He explained that with the assets tied elsewhere, their operations have consequently been affected and almost defeating the purpose of the change.

Also, the agreement bears a political twist such that Nawasco is owned by the council through its shareholding and it still has good control of the water services.

Political operations also comes in Nawasco’s way, the MD said politicians, who are shareholder, determine some of the major policies. This makes it difficult for the company to change some provisions.

“Like we have to implement the Corporate Governance Guidelines and it would take changing details in the Memorandum of Understanding, Articles of Association in line with those guidelines, which has to be done by the shareholders,” Mr Maina said.

Effects of this would trickle down to the customer when the company is red-flagged in the industry causing, giving it a hard time getting funding for its projects that is customers have heavily gained from.

But it is not all gloom.

According to Mr Maina, one of their bigger gains is that they have managed to widen their client base. It now boasts of a number of about 3,000 newly connected customers in the last three years.

When Nawasco took over, it had about 4,000 customers and the number later grew to 6,500 in 2009 and the company’s area of scope is not limited to the town. It also covers the peri-urban regions and its environs.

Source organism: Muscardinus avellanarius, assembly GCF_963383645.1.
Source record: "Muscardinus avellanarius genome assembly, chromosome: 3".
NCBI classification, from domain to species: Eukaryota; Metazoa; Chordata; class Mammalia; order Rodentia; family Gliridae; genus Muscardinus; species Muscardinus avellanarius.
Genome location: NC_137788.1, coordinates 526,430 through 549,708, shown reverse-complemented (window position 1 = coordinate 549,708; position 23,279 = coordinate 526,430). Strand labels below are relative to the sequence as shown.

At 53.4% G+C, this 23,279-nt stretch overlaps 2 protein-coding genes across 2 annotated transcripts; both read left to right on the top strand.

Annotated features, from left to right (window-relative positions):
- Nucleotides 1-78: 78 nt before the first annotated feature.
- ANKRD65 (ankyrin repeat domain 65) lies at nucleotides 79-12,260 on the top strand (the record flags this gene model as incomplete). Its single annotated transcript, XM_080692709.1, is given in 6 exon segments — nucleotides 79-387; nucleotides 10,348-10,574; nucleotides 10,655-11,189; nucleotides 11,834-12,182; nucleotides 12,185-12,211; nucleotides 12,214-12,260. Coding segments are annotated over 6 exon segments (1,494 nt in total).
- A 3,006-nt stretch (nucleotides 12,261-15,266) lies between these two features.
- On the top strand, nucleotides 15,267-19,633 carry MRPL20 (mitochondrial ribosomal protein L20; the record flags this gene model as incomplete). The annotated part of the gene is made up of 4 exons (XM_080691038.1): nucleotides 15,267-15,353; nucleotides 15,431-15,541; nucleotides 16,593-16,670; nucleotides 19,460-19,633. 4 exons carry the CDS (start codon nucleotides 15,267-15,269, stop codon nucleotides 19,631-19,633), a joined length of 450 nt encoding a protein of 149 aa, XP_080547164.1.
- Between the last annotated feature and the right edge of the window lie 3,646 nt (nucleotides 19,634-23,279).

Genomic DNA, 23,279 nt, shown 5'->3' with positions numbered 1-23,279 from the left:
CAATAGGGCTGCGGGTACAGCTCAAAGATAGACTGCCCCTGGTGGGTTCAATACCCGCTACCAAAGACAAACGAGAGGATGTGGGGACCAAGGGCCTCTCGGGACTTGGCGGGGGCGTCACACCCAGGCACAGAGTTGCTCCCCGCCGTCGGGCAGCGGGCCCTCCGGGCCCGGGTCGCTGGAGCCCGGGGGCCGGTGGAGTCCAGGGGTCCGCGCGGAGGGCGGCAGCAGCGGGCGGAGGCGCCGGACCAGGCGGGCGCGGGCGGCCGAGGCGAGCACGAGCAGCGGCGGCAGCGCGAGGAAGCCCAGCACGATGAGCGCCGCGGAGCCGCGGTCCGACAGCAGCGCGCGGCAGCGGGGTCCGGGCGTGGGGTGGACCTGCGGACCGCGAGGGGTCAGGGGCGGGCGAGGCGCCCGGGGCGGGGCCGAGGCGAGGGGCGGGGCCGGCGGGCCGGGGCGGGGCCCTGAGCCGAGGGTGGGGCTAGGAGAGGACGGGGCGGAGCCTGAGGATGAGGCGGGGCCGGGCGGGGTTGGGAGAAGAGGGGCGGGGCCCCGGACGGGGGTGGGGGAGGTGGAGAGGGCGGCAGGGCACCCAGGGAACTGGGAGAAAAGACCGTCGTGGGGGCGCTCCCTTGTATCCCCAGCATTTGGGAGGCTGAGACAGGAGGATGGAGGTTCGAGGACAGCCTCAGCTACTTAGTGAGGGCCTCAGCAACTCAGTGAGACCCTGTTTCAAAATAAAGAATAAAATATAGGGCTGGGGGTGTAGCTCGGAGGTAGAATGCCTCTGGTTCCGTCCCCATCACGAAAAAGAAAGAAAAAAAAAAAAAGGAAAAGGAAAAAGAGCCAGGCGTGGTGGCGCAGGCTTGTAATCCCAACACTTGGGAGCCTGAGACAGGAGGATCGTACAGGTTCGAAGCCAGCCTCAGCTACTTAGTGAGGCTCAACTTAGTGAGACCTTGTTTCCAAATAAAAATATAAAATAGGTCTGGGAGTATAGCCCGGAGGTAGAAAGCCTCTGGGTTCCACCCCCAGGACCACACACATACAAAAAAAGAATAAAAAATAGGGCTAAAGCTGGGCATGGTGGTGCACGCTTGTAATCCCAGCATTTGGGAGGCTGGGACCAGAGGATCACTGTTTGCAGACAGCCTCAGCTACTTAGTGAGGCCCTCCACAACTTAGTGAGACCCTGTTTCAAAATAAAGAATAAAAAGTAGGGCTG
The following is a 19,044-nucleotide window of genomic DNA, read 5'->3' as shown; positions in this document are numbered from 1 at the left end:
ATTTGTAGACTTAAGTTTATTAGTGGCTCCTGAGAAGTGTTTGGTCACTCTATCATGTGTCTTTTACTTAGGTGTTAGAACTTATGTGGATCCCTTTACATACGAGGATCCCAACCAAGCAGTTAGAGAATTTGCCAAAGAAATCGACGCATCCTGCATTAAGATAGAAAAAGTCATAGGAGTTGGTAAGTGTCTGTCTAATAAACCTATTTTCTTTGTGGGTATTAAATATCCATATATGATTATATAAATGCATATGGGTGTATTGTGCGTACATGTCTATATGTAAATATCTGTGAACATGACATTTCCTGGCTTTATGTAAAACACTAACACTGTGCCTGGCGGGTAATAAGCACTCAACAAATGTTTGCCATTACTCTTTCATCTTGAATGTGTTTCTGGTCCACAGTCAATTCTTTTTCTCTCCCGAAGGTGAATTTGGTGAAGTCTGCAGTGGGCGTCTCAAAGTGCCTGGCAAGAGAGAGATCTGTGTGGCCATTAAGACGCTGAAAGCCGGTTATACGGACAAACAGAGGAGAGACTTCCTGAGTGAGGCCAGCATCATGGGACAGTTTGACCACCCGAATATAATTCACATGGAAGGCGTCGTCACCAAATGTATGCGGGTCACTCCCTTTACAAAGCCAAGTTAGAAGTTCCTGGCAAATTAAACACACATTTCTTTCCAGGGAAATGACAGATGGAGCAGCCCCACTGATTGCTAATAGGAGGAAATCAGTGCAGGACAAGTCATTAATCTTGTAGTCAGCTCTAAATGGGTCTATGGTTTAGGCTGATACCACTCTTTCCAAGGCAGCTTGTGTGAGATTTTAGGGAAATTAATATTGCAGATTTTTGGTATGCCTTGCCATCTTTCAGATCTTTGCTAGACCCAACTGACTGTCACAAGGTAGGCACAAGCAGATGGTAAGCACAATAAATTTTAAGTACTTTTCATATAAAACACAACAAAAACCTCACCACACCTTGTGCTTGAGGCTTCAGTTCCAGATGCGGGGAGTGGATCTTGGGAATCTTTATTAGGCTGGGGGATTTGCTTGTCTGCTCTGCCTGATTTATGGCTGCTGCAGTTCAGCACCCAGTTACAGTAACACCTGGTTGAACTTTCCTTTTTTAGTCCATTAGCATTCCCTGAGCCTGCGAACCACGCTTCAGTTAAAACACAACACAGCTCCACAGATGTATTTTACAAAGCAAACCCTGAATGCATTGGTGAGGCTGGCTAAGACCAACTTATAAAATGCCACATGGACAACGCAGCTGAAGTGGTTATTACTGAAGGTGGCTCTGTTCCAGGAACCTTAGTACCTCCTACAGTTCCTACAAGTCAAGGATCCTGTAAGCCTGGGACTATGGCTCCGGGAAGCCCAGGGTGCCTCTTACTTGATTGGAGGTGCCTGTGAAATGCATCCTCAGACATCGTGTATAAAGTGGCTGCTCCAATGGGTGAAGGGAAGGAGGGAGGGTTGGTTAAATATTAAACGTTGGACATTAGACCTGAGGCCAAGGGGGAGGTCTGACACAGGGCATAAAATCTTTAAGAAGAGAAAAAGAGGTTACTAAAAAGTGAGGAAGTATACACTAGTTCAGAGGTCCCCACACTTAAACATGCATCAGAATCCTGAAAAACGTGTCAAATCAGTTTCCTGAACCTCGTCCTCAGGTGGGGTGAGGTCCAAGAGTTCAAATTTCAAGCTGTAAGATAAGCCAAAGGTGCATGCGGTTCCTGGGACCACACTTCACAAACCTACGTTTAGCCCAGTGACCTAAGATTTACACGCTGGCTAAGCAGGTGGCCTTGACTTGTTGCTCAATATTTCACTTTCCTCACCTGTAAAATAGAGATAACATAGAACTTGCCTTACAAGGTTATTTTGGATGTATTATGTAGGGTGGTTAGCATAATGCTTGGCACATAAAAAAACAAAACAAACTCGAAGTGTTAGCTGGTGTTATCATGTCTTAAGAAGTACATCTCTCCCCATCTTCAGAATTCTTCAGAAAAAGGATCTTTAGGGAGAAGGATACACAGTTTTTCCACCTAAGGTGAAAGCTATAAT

“Nanyuki is engulfed by boundaries and since we are the only ones providing water we cross about five kilometres into Nyeri and into Meru,” he explained adding that they cover an area of up to 142km2.

Revenue collection is another area in which they have gained ground. The company is now “more vigilant” and has recovered most of the money that had been inaccessible through unpaid bills.

“When it was the council running the show, there was something like political protection on some people and government institutions,” Mr Maina explained.

He went on to add: “Now we are working on commercial terms and have to collect our revenue. Otherwise, we will not be able to operate.”

This goes to explain how Nawasco’s collection revenue shot to almost 95 per cent from 65 per cent.

Also, they have been beneficiaries of grants, mainly from the Water Service Trust Fund.

Since 2009, Nawasco has received almost Sh90 million to undertake projects, which he termed as “pro-poor”. “In that time we wrote proposals on helping the poor get water services and got the funding,” said Mr Maina.

So far, the money has gone into serving slums, informal sectors, public sanitation and extending its sewerage coverage.

Areas such as Likii and Rukuma have received a water storage tank and are currently going through the piping process to ensure efficient supply. And in Temu, the company installed a sewerage line.

“This was a matter of environmental concern the area is very near Nanyuki River and had no sewerage. So what was happening was that whenever the septic tanks and pit latrines flow, they would finally drain into the river,” Mr Maina clarified.

The company has built a block of public toilets and is in the process of constructing three others.
They also constructed two water kiosks to assist welfare groups make some money while selling the water at affordable rates.

The issue of illegal connections was nipped in the bud when Nawasco re-laid the pipes, making it difficult for people to make their own connections and made them visible for subsequent connections.

Nanyuki gets its water from Mount Kenya, which towers over the town’s horizon and guarantees it off an almost-all-year-round water supply except for three months during the dry season.

%d bloggers like this: